People respond well to communication that appeals to multiple senses. If we preach like Jesus, we will work hard to formulate word pictures that help our congregations see the Word, as well as hear it. Study the preaching of modern men such as Vance Havner, Chester Swor, Nelson Price, Calvin Miller, Matt Chandler, David Platt and other masters of language for examples of preachers who followed the model of the Master Preacher.
9. Jesus preached for decision.
From His first sermon, “Repent for the kingdom of heaven is at hand” (Matt. 4:17), Jesus preached to bring people to a decision. Many of His messages involved teaching, whether regarding human relationships on earth or divine relationships for eternity. Other themes focused on the message of the Messiah and His kingdom. Still, all of His sermons possessed urgency for the listeners to make a decision. They believed or didn’t. They followed Him or didn’t. They loved Him or hated Him. There was no middle road. Every time He spoke, the listeners were forced to decide to accept Him and His message or reject both.
Modern preachers cannot merely throw out pious platitudes, tenuous teachings, interesting illustrations and/or extensive exposition and call it preaching. Following the example of Jesus means calling people to decide for or against Him. Each sermon should have a point at which people recognize the words spoken by the preacher represent the Word of God; therefore, they must receive or reject the God of the Word.
Jesus told His disciples, “as My Father has sent Me, even so send I you…” (John 20:21). Their preaching followed His example in many ways. The people who heard the disciples were amazed by their words because they were uneducated, but they took note that these men had been with Jesus (Acts 4:13). If we spend enough time with Jesus, our preaching will take on characteristics of the Master Preacher.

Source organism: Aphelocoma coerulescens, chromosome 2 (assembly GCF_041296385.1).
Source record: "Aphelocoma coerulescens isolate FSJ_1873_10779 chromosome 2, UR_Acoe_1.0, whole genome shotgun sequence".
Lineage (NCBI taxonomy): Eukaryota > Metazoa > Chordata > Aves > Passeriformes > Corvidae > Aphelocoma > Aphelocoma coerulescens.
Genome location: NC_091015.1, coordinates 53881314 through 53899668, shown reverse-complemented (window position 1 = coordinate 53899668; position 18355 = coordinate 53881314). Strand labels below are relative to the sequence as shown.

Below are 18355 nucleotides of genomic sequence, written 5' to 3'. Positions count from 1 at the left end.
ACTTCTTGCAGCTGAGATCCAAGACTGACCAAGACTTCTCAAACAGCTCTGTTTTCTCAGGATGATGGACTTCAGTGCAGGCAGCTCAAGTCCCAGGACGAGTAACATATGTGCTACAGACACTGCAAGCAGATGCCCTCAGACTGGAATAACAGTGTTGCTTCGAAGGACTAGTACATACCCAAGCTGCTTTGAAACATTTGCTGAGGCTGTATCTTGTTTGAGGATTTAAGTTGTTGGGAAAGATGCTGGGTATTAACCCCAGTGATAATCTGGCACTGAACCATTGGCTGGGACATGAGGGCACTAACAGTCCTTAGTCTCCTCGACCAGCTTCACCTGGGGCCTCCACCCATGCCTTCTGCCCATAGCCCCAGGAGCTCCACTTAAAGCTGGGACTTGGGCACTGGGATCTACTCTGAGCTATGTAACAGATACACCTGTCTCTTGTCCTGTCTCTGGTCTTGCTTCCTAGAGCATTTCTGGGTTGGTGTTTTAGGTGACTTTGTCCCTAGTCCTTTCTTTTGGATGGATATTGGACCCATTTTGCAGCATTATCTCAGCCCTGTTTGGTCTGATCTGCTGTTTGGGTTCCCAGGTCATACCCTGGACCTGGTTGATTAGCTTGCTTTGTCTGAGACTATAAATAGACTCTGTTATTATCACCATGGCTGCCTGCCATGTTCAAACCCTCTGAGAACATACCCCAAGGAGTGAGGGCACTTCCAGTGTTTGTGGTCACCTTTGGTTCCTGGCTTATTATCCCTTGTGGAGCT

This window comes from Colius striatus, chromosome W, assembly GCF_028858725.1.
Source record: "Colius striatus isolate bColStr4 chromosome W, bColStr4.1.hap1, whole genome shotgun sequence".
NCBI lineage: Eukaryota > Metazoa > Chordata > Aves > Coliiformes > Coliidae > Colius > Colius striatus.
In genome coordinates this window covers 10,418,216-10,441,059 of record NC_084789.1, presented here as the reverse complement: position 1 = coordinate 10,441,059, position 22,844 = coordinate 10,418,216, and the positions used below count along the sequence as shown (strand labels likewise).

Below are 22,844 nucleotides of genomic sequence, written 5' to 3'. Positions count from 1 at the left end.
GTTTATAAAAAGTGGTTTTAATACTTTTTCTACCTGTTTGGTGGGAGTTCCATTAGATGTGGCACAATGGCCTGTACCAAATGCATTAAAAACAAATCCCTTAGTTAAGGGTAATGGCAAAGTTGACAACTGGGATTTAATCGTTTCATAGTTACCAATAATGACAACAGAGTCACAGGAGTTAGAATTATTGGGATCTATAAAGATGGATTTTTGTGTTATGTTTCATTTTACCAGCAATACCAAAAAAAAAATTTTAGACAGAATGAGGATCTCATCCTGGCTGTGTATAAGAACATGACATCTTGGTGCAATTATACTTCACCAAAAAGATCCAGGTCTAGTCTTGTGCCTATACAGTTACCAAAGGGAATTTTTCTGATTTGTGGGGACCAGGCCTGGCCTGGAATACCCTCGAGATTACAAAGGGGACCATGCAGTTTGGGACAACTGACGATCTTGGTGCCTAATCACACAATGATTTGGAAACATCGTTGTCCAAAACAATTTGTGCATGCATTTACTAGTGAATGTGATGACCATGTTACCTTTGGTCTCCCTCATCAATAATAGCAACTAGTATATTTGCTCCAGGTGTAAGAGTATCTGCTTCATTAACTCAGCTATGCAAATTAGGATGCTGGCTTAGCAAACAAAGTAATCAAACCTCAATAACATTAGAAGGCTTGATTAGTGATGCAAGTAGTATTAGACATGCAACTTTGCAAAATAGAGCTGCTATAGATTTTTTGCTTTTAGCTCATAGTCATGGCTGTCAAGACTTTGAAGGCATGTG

As we emulate Jesus’ preaching in the power of His Spirit, our people will not go away amazed at our preaching, but we pray, will emerge into life with a knowledge of and commitment to Christ.
1. Hershael York and Bart Decker, Preaching with Bold Assurance (Nashville: B&H, 2003), 15.
3. A.R. Bond, The Master Preacher (New York: American Tract Society, 1910), 280.
4. Sidney Greidanus, The Modern Preacher and the Ancient Text (Leicester: Inter-Varsity, 1988), 15.
5. Haddon Robinson, Biblical Peaching (Grand Rapids: Baker Academic, 2001), 20.
6. Ibid., 18.
7. James MacDonald, “James MacDonald on Preaching Like Jesus” (http://www.preachingtoday.com/skills/themes/preachingwithauthority/preachinglikejesus.html), 04/29/10.
8. Hughes Oliphant Old, The Reading and Preaching of the Scriptures, vol.1 (Grand Rapids: Eerdmans, 1998), 148.
9. John A. Broadus, Lectures on the History of Preaching (New York: A. C. Armstrong, 1893–Reprinted by Kessinger Publishing), 35.
10. A.R. Bond, The Master Preacher, 54.
11. Rick Warren, “How to Preach Like Jesus (Part 3): Keep It Interesting and Simple” http://pastors.com/preach-like-jesus-3/?mc_cid=11ba1264f4&mc_eid=0e4e63b046), July 24, 2015
12. Calvin Miller, Preaching: The Art of Narrative Exposition (Grand Rapids: Baker, 2006), 149.
Jere Phillips is professor of practical theology at Mid-America Baptist Theological Seminary in Memphis, Tenn., and author of Pastoral Ministry for the Next Generation.